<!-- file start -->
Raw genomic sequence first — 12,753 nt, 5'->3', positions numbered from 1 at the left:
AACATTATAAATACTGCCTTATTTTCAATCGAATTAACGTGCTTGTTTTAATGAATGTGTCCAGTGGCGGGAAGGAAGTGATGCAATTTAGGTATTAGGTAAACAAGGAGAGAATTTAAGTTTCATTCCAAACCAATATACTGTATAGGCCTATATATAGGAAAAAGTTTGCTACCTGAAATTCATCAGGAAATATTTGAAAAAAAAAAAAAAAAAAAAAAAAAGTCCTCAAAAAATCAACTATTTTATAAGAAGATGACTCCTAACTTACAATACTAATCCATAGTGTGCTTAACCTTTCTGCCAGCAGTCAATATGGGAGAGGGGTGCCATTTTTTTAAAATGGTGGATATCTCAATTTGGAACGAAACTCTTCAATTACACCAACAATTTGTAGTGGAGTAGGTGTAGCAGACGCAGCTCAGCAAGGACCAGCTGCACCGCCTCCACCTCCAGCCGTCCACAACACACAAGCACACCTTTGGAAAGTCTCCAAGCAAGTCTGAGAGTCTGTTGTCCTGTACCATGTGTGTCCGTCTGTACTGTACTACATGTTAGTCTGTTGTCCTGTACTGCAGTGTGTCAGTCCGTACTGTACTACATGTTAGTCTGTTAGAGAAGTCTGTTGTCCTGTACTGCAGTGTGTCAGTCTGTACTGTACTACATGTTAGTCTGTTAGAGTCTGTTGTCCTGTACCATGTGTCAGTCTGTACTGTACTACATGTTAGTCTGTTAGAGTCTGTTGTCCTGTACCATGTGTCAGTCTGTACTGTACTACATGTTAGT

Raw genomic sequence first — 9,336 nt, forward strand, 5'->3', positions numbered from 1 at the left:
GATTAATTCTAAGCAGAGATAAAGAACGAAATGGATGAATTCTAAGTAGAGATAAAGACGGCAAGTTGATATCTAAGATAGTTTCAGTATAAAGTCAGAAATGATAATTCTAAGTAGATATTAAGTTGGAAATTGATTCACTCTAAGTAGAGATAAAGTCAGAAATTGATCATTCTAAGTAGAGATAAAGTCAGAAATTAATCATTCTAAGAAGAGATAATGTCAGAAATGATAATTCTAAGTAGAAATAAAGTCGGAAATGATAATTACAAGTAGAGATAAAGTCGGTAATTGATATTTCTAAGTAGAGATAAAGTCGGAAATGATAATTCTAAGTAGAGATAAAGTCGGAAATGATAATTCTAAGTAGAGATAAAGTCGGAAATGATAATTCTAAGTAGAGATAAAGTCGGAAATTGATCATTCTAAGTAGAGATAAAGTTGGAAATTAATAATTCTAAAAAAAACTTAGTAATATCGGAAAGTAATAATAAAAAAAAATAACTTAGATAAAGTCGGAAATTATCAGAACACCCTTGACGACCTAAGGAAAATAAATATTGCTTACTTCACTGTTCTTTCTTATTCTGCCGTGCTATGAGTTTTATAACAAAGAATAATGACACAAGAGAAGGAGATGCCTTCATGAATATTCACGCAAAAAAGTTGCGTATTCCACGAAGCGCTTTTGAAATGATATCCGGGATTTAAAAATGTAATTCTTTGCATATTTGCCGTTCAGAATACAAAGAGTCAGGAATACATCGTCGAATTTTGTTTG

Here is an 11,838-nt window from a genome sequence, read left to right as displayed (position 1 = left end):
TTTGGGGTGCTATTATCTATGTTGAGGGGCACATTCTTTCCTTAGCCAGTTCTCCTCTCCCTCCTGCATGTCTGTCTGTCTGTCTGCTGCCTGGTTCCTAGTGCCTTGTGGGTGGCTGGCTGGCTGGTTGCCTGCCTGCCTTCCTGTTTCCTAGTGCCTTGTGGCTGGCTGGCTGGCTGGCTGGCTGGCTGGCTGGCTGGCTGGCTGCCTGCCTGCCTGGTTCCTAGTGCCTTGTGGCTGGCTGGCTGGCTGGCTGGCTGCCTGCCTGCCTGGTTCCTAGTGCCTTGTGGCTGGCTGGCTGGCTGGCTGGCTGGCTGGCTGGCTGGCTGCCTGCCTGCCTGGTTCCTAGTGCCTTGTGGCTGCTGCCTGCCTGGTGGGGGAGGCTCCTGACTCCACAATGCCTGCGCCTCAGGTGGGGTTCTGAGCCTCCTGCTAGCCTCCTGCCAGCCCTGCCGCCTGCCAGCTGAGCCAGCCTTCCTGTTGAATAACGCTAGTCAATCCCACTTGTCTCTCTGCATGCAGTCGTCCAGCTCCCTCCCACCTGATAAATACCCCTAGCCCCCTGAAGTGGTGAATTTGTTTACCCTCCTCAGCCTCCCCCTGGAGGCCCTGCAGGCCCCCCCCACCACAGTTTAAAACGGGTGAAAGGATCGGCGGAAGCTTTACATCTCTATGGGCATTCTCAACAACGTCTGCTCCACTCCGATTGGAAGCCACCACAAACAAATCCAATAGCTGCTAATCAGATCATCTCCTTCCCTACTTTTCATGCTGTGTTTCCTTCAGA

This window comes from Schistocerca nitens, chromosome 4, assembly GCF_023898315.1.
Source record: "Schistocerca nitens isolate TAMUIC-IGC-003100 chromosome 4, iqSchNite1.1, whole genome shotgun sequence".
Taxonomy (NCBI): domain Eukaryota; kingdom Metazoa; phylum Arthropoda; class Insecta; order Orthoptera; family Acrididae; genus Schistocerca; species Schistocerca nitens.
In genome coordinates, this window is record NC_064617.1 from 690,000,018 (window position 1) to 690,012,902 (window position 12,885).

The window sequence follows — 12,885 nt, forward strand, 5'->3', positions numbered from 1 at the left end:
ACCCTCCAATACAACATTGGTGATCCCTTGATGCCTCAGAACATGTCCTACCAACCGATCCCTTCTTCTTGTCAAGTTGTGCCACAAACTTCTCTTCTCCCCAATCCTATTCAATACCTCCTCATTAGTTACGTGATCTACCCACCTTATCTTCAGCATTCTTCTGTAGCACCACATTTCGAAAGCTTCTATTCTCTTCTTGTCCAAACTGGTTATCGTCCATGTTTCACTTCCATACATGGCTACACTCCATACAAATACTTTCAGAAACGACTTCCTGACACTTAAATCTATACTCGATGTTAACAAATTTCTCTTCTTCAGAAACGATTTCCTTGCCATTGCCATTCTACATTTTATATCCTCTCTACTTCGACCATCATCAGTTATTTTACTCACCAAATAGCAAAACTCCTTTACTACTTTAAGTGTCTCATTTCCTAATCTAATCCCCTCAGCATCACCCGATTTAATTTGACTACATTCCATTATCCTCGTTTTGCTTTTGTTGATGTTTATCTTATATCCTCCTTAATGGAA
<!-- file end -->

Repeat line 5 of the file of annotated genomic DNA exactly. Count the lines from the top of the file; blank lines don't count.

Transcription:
Here is an 11,838-nt window from a genome sequence, read left to right as displayed (position 1 = left end):